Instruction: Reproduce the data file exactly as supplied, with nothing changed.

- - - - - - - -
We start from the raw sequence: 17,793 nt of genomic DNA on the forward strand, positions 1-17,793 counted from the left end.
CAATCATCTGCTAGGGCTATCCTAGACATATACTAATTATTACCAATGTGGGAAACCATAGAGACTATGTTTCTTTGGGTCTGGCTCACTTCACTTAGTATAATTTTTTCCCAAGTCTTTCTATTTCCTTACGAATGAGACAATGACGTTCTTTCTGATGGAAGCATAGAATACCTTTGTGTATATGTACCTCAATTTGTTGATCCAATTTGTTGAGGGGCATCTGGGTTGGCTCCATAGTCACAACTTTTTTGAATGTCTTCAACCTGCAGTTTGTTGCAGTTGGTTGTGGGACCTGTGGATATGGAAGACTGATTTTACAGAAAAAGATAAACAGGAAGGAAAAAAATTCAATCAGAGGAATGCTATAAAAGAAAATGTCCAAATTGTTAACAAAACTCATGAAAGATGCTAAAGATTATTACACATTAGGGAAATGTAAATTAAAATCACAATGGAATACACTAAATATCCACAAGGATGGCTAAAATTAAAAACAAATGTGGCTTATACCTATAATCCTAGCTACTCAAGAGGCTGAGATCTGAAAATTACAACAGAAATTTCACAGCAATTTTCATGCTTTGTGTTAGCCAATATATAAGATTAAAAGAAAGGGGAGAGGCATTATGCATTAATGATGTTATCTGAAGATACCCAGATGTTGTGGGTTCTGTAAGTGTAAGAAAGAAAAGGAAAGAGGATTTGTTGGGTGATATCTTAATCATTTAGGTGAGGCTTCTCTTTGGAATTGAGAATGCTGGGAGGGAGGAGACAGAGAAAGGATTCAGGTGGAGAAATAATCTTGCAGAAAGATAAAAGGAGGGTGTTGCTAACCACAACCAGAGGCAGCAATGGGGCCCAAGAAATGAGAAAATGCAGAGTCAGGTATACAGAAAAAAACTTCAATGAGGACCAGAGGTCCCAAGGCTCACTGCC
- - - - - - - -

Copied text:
We start from the raw sequence: 17,793 nt of genomic DNA on the forward strand, positions 1-17,793 counted from the left end.
CAATCATCTGCTAGGGCTATCCTAGACATATACTAATTATTACCAATGTGGGAAACCATAGAGACTATGTTTCTTTGGGTCTGGCTCACTTCACTTAGTATAATTTTTTCCCAAGTCTTTCTATTTCCTTACGAATGAGACAATGACGTTCTTTCTGATGGAAGCATAGAATACCTTTGTGTATATGTACCTCAATTTGTTGATCCAATTTGTTGAGGGGCATCTGGGTTGGCTCCATAGTCACAACTTTTTTGAATGTCTTCAACCTGCAGTTTGTTGCAGTTGGTTGTGGGACCTGTGGATATGGAAGACTGATTTTACAGAAAAAGATAAACAGGAAGGAAAAAAATTCAATCAGAGGAATGCTATAAAAGAAAATGTCCAAATTGTTAACAAAACTCATGAAAGATGCTAAAGATTATTACACATTAGGGAAATGTAAATTAAAATCACAATGGAATACACTAAATATCCACAAGGATGGCTAAAATTAAAAACAAATGTGGCTTATACCTATAATCCTAGCTACTCAAGAGGCTGAGATCTGAAAATTACAACAGAAATTTCACAGCAATTTTCATGCTTTGTGTTAGCCAATATATAAGATTAAAAGAAAGGGGAGAGGCATTATGCATTAATGATGTTATCTGAAGATACCCAGATGTTGTGGGTTCTGTAAGTGTAAGAAAGAAAAGGAAAGAGGATTTGTTGGGTGATATCTTAATCATTTAGGTGAGGCTTCTCTTTGGAATTGAGAATGCTGGGAGGGAGGAGACAGAGAAAGGATTCAGGTGGAGAAATAATCTTGCAGAAAGATAAAAGGAGGGTGTTGCTAACCACAACCAGAGGCAGCAATGGGGCCCAAGAAATGAGAAAATGCAGAGTCAGGTATACAGAAAAAAACTTCAATGAGGACCAGAGGTCCCAAGGCTCACTGCC